Los Angeles -- Whether catching
up on a current favorite or consuming an entire series over the weekend,
watching multiple episodes of a series back-to-back benefits both the consumer
and the network.
That was according to panelists at Wednesday's
"Measuring the Binge Viewer: Fad or Future?" session moderated by
Zach Rosenberg, executive VP, chief growth officer, Horizon Media, during the 2013 PromaxBDA Conference.
John L. Young, VP of marketing for Comcast,
suggested that binge watching is not a new trend, just one that current
technology has made easier, recalling how he would spend hours in front of the
TV in the 70's watching Star
At least now, he said, viewers can discover
past seasons of a current series at any time and become regular watchers, echoing
a point made several times during other PromaxBDA sessions. "There's a
desire to watch something close to live and to be in that conversation,"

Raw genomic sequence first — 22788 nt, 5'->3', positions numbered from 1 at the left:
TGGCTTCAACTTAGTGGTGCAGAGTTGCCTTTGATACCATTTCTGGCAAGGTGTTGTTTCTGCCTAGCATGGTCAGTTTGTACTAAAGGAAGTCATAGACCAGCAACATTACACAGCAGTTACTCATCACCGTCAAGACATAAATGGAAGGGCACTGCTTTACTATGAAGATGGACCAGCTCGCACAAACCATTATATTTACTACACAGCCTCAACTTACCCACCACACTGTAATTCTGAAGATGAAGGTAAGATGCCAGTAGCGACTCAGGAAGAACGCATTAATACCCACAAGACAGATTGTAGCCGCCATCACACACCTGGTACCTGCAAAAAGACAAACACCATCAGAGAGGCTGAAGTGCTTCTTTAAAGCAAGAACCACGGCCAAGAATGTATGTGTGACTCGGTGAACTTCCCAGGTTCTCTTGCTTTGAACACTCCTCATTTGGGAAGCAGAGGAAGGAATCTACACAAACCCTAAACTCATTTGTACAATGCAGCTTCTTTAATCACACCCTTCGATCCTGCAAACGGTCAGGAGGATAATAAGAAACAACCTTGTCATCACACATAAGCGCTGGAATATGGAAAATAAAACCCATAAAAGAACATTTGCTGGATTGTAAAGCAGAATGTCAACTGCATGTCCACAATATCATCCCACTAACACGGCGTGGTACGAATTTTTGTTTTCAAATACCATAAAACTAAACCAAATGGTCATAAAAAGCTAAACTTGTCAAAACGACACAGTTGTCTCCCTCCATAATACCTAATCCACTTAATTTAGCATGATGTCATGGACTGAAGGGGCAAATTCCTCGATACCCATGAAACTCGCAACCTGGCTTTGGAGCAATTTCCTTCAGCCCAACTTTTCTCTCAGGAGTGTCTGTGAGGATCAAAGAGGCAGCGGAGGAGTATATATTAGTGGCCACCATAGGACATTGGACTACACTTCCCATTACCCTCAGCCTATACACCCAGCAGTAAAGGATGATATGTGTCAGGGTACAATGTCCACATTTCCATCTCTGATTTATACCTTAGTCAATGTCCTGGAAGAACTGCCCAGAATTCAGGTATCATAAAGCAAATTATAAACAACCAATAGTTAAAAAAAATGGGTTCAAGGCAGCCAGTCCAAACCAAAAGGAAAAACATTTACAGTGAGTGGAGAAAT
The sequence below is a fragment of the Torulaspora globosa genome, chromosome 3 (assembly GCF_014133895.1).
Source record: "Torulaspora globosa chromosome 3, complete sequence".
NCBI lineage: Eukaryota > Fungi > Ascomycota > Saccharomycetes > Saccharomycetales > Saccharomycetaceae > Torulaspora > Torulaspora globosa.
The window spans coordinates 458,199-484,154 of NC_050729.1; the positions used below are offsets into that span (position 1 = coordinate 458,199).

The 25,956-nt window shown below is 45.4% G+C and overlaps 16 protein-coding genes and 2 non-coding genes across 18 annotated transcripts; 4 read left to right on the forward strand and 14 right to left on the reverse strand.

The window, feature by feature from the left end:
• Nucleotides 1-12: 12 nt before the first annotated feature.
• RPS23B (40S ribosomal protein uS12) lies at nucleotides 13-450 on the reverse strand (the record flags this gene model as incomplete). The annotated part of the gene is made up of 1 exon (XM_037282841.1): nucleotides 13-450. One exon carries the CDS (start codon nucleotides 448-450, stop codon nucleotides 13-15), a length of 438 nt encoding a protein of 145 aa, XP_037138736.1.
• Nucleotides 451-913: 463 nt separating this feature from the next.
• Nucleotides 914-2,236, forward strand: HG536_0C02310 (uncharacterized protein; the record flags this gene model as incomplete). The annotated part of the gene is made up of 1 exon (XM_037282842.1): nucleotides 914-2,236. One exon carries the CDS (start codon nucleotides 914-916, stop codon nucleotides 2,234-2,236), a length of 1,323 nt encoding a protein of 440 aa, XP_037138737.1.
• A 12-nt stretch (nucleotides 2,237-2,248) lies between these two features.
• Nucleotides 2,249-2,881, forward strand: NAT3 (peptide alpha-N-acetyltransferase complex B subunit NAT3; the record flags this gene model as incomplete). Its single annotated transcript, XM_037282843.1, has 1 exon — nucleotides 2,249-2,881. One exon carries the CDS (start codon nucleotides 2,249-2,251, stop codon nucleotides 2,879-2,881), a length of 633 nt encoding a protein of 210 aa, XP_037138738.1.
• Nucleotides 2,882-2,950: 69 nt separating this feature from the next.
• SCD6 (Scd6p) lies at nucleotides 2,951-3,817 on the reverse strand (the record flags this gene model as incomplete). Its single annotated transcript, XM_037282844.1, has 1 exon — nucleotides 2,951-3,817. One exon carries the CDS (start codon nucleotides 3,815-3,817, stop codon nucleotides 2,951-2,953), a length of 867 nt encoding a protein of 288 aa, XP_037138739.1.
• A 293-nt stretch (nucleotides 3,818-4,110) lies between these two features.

he said, which is a boon to networks and advertisers.
"There's an opportunity for monetization
for companies," agreed Cathy Hetzel, corporate president and president, AMI division, Rentrak.
And for subscribers to Netflix, Hulu, or a VOD service, she said,
"it's also an opportunity to watch a show that you wouldn't normally
While the panel agreed on the mutually
beneficial relationship between networks that offer up large numbers of
episodes at once and their customers, they also identified some potential areas
"The primary viewership is still
happening on the TV set," said Hetzel. Young attributed that partially to
a lack of downloadable content, explaining that when he's on a plane -- he
recently binge-watched old episodes of True
Blood -- he typically has to
resort to DVDs. "There are times when your best available screen can't
access the content. So we're asking for download rights," he said, adding,
"Viewers shouldn't be punished for a bad connection."
Dounia Turrill, senior VP, client insights,
Nielsen, agreed, acknowledging that companies have a ways to go in taking
seriously consumers' binge-viewing habits. She said that Nielsen is currently
devising ways to measure its impact. "Currently we capture live and VOD content well, and we
have a pilot for digital program ratings, that will give numbers for online
programs, and eventually we want to measure viewing on tablets and smart